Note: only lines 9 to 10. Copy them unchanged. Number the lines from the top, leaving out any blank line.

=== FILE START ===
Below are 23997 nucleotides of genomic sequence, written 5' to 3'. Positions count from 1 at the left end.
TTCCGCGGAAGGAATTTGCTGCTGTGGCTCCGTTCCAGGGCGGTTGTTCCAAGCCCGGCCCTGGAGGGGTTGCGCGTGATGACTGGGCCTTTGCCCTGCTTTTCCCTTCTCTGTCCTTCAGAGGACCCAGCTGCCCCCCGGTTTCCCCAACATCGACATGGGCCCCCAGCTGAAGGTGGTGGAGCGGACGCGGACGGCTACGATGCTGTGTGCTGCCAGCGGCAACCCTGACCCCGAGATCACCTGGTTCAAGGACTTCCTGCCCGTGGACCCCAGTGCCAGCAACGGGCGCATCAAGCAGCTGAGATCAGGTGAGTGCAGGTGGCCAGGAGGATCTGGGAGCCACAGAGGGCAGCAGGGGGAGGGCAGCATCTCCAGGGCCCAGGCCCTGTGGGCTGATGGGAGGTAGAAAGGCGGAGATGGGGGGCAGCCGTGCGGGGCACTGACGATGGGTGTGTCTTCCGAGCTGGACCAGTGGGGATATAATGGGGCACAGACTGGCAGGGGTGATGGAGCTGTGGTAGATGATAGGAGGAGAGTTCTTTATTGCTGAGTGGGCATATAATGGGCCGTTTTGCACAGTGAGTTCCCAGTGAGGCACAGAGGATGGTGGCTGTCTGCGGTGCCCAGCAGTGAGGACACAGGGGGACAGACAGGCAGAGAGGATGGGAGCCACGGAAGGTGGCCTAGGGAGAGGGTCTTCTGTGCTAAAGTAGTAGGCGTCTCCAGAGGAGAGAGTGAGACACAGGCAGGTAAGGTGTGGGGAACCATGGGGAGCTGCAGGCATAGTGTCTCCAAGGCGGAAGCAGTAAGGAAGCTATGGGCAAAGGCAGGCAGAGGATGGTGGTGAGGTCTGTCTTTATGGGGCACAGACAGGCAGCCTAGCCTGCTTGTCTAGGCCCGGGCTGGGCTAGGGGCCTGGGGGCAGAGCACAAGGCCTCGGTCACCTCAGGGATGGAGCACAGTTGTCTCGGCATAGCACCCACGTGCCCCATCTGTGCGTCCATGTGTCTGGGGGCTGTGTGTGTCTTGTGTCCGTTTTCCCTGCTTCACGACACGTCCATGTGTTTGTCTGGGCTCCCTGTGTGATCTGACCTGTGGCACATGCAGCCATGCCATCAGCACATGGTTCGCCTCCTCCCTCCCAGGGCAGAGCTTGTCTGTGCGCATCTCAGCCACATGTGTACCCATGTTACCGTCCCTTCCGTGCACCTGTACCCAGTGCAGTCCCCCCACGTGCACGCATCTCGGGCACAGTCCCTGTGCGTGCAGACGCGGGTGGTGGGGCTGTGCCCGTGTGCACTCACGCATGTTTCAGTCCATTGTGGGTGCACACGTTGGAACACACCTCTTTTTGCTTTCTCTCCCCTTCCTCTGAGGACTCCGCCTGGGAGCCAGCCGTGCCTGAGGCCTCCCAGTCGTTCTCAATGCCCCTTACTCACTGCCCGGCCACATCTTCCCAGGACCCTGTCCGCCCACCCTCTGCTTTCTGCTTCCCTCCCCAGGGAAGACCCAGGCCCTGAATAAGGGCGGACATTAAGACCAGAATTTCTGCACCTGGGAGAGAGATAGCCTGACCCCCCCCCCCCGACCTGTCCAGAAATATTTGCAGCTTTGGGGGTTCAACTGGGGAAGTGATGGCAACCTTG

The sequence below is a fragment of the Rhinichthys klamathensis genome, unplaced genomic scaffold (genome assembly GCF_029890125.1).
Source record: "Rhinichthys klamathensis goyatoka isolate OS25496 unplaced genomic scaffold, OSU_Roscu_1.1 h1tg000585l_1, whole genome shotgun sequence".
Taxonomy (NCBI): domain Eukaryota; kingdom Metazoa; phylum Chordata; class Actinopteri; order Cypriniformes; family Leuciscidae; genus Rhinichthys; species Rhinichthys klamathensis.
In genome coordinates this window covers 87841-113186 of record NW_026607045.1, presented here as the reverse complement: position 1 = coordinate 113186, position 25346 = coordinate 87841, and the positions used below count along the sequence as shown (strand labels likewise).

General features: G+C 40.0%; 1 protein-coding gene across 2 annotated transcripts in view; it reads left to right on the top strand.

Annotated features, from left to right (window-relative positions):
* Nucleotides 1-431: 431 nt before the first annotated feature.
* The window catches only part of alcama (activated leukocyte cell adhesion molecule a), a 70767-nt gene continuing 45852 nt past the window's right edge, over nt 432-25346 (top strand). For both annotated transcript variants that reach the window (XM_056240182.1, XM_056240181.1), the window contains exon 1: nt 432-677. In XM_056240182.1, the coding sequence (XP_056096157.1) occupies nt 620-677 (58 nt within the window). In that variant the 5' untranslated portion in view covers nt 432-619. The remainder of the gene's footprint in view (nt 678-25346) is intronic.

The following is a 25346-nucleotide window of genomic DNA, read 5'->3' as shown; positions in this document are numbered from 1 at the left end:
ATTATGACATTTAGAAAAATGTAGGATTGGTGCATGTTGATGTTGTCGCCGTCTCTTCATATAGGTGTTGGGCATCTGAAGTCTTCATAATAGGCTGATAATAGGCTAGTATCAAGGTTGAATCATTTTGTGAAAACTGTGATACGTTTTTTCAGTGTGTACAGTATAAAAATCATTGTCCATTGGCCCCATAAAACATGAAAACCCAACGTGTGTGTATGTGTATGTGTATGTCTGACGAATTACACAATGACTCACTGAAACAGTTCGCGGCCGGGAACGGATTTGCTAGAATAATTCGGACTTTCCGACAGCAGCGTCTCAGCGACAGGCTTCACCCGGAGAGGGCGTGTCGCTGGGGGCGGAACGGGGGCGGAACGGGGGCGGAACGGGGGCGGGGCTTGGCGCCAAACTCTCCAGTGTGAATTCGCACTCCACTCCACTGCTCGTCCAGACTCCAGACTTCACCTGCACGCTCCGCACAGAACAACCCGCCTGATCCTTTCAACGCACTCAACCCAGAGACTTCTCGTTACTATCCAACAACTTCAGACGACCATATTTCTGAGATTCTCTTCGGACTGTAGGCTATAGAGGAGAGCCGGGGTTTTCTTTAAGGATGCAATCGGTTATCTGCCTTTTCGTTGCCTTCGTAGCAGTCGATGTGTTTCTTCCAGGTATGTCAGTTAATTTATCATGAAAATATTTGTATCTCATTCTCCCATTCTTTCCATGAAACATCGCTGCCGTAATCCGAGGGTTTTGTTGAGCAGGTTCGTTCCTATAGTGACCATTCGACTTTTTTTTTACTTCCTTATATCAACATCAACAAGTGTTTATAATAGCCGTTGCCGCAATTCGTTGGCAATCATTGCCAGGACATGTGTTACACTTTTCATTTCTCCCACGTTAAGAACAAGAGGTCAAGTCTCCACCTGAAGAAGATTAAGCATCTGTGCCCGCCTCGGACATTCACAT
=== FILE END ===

* Nucleotides 1-431: 431 nt before the first annotated feature.
* The window catches only part of alcama (activated leukocyte cell adhesion molecule a), a 70767-nt gene continuing 45852 nt past the window's right edge, over nt 432-25346 (top strand). For both annotated transcript variants that reach the window (XM_056240182.1, XM_056240181.1), the window contains exon 1: nt 432-677. In XM_056240182.1, the coding sequence (XP_056096157.1) occupies nt 620-677 (58 nt within the window). In that variant the 5' untranslated portion in view covers nt 432-619. The remainder of the gene's footprint in view (nt 678-25346) is intronic.